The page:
Published on August 16th, 2012 | by Scarlett Crews0
What are the Benefits of a Diet Rich in Protein?
If there is anything that we can learn from the low-carb diet fad, it’s turning our attention toward consuming more protein. Trends change with the wind, but one thing has always been true, we need protein! And we’re learning we need it more and more.
For the most part, we Americans, get an insufficient amount of protein every day. How can we be grossly overweight as a population (almost 50% of Americans are overweight or obese) and not consume enough protein? According to the U.S.D.A. up to 1/3 of women between the ages of 20 and 40 don’t get their daily need of protein.
Why is protein so powerful?
Protein is made up of amino acids, 9 essential ones to be exact. These are called complete protein, typically found in animal products. Protein sources are abundant, but not all possess all nine amino acids. Your body uses these amino acids to build and maintain lean muscle tissue. And no, just because you eat more protein doesn’t mean you’ll turn into the Hulk. In fact, when losing weight on a higher protein diet, we breakdown 20% muscle and 80% fat per 1lb. When exercise is added to the mix, muscle breakdown is less than 10%, says Donald Layman, PhD, professor emeritus of nutrition at the University of Illinois. Muscle also naturally burns more calories than fat does, so the more muscle mass you retain, the more calories you’ll burn.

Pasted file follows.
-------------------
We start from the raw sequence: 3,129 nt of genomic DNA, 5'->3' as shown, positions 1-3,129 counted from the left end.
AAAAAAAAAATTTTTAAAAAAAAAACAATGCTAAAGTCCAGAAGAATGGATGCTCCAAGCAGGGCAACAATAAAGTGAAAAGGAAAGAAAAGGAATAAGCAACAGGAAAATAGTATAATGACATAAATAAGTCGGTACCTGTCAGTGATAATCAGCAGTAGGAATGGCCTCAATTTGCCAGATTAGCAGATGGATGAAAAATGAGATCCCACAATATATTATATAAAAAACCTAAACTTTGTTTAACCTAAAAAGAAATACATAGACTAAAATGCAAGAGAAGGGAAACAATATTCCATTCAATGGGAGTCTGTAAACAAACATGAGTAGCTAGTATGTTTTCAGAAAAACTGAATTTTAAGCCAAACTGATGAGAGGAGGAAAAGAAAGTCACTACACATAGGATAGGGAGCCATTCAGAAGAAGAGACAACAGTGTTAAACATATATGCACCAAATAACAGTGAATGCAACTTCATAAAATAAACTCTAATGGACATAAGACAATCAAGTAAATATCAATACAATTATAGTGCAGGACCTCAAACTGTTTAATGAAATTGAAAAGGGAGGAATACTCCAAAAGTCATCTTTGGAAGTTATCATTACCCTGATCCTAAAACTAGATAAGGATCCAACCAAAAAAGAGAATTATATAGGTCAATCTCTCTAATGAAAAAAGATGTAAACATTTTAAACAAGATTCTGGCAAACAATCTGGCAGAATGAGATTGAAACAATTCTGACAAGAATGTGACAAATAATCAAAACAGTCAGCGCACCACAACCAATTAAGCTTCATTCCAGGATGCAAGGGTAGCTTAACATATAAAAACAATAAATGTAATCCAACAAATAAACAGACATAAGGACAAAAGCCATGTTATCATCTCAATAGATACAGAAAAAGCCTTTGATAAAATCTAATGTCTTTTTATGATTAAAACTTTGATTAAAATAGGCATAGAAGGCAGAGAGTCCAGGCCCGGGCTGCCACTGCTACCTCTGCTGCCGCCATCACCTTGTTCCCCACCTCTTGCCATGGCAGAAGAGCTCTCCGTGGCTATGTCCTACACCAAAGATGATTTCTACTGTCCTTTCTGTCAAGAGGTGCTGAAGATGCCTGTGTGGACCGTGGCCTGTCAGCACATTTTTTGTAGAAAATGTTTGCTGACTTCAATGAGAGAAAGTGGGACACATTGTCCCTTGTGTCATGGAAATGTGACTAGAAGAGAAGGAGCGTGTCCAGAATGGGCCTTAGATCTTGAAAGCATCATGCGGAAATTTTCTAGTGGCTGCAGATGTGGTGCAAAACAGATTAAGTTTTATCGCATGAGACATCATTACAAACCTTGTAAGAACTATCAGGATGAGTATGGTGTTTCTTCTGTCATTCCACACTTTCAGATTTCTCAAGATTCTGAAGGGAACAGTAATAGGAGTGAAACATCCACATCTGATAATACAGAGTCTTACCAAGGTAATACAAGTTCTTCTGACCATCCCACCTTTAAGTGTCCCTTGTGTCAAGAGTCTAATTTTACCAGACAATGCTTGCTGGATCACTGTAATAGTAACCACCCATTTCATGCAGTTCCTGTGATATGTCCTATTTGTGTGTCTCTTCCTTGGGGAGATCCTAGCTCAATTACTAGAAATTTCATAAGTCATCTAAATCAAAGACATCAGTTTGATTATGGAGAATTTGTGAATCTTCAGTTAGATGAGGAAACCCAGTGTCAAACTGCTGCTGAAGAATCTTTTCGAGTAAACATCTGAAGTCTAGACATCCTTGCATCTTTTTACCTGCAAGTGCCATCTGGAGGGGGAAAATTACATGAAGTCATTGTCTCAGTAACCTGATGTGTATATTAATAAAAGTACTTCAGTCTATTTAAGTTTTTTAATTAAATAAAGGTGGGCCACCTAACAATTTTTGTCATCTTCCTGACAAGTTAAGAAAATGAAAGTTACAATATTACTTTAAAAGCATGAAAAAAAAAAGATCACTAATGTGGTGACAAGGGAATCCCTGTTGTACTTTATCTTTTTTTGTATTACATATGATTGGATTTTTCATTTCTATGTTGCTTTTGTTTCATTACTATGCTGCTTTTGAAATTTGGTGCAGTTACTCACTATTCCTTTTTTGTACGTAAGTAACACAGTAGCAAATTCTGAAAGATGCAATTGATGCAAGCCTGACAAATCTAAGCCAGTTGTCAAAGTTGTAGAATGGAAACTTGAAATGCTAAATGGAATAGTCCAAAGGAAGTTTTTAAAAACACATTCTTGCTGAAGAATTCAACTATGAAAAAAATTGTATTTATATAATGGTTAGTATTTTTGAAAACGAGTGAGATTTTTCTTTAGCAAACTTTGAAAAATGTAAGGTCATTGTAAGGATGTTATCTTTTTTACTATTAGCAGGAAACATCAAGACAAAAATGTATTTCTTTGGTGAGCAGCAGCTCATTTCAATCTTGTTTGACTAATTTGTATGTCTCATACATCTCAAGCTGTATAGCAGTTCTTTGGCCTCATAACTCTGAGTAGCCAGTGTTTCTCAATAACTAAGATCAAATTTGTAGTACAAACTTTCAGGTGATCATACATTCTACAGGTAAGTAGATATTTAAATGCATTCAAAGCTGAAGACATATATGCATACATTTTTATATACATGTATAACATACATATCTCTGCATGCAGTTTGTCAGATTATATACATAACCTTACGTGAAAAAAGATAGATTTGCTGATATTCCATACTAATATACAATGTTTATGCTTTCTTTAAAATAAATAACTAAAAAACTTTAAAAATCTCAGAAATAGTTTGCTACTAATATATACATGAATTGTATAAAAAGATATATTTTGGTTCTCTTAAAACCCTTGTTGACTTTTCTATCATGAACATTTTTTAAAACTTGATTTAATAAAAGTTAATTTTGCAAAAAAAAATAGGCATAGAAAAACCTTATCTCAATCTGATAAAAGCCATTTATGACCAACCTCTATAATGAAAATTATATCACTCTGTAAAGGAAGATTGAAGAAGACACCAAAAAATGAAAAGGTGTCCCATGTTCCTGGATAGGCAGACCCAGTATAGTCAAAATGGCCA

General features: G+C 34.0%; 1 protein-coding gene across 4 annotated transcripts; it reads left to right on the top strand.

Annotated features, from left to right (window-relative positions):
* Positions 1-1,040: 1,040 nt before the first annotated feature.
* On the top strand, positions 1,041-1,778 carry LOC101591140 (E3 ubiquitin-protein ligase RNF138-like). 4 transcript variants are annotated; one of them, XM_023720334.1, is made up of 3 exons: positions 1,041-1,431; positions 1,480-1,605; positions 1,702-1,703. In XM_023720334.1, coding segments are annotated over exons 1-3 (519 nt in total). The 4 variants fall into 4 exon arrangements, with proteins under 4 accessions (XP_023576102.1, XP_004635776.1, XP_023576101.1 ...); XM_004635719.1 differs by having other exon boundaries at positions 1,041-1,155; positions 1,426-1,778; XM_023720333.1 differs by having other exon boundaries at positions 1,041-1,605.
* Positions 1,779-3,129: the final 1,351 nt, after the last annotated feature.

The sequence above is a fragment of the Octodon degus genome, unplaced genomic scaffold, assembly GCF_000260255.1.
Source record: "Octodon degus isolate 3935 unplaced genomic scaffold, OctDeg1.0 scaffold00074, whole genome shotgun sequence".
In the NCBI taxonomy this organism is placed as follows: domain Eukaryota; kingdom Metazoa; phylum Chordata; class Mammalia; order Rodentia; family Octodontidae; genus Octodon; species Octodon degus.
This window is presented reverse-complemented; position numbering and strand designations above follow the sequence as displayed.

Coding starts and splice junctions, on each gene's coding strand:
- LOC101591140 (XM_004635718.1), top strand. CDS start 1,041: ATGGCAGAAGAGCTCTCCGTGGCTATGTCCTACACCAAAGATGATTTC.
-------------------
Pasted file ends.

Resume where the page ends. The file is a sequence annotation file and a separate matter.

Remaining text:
Protein lights a fire in your metabolism which ramps up calorie burn. The moment you begin to chew your food, your body shifts into thermogenesis. Protein is much more complex than the other macronutrients (fat and carbohydrates), causing your body to work at a higher rate of thermogenesis. This is good news, because your body will burn extra calories working so hard to digest, absorb and metabolize protein. In a Nutrition & Metabolism Society study, dieters who increased their protein intake to 30% of their daily calories consumed almost 450 fewer calories per day, and lost almost 11 pounds over the 12-week study period! By eating a food that takes longer to digest, your body maintains a higher level of sustained energy throughout the day, giving you energy to chase after your kiddos, squeeze in a workout or finish your entire to-do list.
Not only does protein help deter weight gain, but it dramatically helps common ailments. According to that same Nutrition & Metabolism Society study, eating more protein benefits patients with osteoporosis, type 2 diabetes, metabolic syndrome, heart disease, and sarcopenia, in addition to obesity!
Where can we find this protein powerhouse?
Complete protein sources are found in all animal products: i.e. steaks, chicken, seafood, eggs, milk, etc. You can also find protein in plenty of plant products like beans, nuts, soy, and even small amounts in whole grains! Recommended Dietary Allowance (RDA) is set at a minimum daily protein consumption of 0.4g/lb of body weight, or up to 35% of your daily calorie intake. So, get eating!
The best part about protein? You get to indulge (in moderation) in some of your favorite food, all while maintaining a healthy heart and body!
Scarlett Crews, RD, LDN
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